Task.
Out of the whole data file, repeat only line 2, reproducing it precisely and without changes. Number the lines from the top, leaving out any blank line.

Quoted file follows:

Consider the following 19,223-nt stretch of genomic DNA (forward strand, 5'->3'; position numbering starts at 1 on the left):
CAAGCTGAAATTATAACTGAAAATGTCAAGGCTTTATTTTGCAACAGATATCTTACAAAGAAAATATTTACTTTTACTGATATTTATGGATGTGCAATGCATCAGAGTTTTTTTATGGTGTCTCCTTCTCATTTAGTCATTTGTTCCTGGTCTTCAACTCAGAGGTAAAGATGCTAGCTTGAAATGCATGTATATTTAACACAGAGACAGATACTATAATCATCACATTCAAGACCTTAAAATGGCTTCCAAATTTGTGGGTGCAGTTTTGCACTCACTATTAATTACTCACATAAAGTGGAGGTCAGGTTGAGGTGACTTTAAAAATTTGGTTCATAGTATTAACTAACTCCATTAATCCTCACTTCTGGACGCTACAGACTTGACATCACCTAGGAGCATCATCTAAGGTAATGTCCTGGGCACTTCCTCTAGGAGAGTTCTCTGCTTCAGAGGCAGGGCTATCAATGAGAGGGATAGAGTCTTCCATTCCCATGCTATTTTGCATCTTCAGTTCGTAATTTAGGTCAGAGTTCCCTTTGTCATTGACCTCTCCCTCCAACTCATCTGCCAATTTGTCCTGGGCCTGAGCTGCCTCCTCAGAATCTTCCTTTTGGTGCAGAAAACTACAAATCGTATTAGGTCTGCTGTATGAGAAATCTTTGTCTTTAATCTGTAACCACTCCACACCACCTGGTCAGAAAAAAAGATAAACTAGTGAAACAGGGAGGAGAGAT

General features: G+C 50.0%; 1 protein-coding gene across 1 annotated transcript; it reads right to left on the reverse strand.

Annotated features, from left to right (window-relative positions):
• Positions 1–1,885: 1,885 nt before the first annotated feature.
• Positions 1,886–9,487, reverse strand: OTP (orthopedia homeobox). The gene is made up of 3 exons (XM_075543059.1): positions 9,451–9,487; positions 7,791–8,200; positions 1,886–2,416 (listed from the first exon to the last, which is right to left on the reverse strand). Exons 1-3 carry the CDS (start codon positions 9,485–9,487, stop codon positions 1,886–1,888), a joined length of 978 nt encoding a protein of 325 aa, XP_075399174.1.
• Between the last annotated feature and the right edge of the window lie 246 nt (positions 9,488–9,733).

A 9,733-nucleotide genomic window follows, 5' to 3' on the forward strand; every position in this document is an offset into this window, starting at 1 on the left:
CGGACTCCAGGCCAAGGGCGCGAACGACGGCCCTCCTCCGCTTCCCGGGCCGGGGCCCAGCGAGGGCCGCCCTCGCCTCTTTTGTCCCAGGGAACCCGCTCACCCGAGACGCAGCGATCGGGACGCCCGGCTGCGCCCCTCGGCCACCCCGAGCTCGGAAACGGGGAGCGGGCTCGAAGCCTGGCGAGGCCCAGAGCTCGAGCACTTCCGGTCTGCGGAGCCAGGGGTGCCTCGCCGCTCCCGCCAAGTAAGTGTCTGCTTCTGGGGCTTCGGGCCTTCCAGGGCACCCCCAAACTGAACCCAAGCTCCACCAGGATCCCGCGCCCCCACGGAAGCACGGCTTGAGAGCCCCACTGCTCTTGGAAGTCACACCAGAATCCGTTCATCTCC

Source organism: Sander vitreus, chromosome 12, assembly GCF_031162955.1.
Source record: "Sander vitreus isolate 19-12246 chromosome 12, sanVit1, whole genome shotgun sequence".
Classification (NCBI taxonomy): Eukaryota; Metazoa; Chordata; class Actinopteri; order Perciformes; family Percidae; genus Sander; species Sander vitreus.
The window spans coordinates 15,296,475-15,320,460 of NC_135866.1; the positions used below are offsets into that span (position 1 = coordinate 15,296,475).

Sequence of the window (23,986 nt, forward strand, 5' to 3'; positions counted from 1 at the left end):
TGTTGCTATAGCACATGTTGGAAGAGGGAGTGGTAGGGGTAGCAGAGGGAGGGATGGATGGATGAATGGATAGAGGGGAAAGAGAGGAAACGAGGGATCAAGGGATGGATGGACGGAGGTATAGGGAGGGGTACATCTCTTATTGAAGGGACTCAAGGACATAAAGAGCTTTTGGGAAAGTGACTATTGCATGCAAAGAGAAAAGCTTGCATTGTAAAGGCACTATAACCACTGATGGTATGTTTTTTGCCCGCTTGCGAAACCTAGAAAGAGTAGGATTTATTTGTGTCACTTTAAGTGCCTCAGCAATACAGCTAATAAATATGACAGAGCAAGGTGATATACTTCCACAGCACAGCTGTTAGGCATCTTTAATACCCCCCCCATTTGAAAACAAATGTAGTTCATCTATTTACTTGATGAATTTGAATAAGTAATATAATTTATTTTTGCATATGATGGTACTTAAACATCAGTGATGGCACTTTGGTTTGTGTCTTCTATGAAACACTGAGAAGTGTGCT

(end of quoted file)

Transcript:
CAAGCTGAAATTATAACTGAAAATGTCAAGGCTTTATTTTGCAACAGATATCTTACAAAGAAAATATTTACTTTTACTGATATTTATGGATGTGCAATGCATCAGAGTTTTTTTATGGTGTCTCCTTCTCATTTAGTCATTTGTTCCTGGTCTTCAACTCAGAGGTAAAGATGCTAGCTTGAAATGCATGTATATTTAACACAGAGACAGATACTATAATCATCACATTCAAGACCTTAAAATGGCTTCCAAATTTGTGGGTGCAGTTTTGCACTCACTATTAATTACTCACATAAAGTGGAGGTCAGGTTGAGGTGACTTTAAAAATTTGGTTCATAGTATTAACTAACTCCATTAATCCTCACTTCTGGACGCTACAGACTTGACATCACCTAGGAGCATCATCTAAGGTAATGTCCTGGGCACTTCCTCTAGGAGAGTTCTCTGCTTCAGAGGCAGGGCTATCAATGAGAGGGATAGAGTCTTCCATTCCCATGCTATTTTGCATCTTCAGTTCGTAATTTAGGTCAGAGTTCCCTTTGTCATTGACCTCTCCCTCCAACTCATCTGCCAATTTGTCCTGGGCCTGAGCTGCCTCCTCAGAATCTTCCTTTTGGTGCAGAAAACTACAAATCGTATTAGGTCTGCTGTATGAGAAATCTTTGTCTTTAATCTGTAACCACTCCACACCACCTGGTCAGAAAAAAAGATAAACTAGTGAAACAGGGAGGAGAGAT